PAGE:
Skip to main content
Article
Muslim women's physician preference: Beyond obstetrics and gynecology
Health Care for Women International (2012)
  • Michelle McLean
  • Fatima Al Yahyaei
  • Muneera Al Mansoori
  • Mouza Al Ameri
  • Salma Al Ahbabi
  • Roos Bernsen
Abstract
When Emirati (Muslim) women (n = 218) were asked about their preferred physician (in terms of gender, religion, and nationality) for three personal clinical scenarios, a female was almost exclusively preferred for the gynecological (96.8%) and “stomach” (94.5%) scenarios, while ±46% of the women also preferred a female physician for the facial allergy scenario. Only 17% considered physician gender important for the prepubertal child scenario. Just over half of the women preferred a Muslim physician for personal examinations (vs. 37.6% for the child). Being less educated and having a lower literacy level were significant predictors of preferred physician religion for some personal scenarios, whereas a higher education level was a significant predictor for physician gender not mattering for the facial allergy scenario. Muslim women's preference for same gender physicians, and to a lesser extent religion, has implications for health care services beyond obstetrics and gynecology.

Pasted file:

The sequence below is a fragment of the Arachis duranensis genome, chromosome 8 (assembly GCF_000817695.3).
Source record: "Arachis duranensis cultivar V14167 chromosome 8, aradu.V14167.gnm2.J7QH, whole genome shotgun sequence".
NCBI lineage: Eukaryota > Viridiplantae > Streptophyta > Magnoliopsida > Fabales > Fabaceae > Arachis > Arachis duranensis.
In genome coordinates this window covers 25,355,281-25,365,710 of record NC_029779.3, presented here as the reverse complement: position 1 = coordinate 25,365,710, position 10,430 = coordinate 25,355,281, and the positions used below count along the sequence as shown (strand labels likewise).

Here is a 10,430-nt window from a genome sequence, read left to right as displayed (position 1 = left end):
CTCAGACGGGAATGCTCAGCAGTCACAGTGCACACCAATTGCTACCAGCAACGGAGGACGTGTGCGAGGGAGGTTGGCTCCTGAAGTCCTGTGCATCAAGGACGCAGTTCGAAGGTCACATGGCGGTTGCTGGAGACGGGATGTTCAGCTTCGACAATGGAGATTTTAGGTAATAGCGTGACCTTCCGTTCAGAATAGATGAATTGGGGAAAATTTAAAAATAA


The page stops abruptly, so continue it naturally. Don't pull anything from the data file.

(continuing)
Disciplines
Publication Date
February 21, 2012
Publisher Statement

Citation only

McLean, M., Al Yahyaei, F., Al Mansoori, M., Al Ameri, M., Al Ahbabi S., & Bernsen, R. (2012). Muslim women's physician preference: Beyond obstetrics and gynecology. Health Care for Women International, 33(9), 849–876

DOI: http://dx.doi.org/10.1080/07399332.2011.645963

© Copyright Taylor & Francis Group, 2012

Citation Information
Michelle McLean, Fatima Al Yahyaei, Muneera Al Mansoori, Mouza Al Ameri, et al.. "Muslim women's physician preference: Beyond obstetrics and gynecology" Health Care for Women International Vol. 33 Iss. 9 (2012)
Available at: http://works.bepress.com/michelle_mclean/12/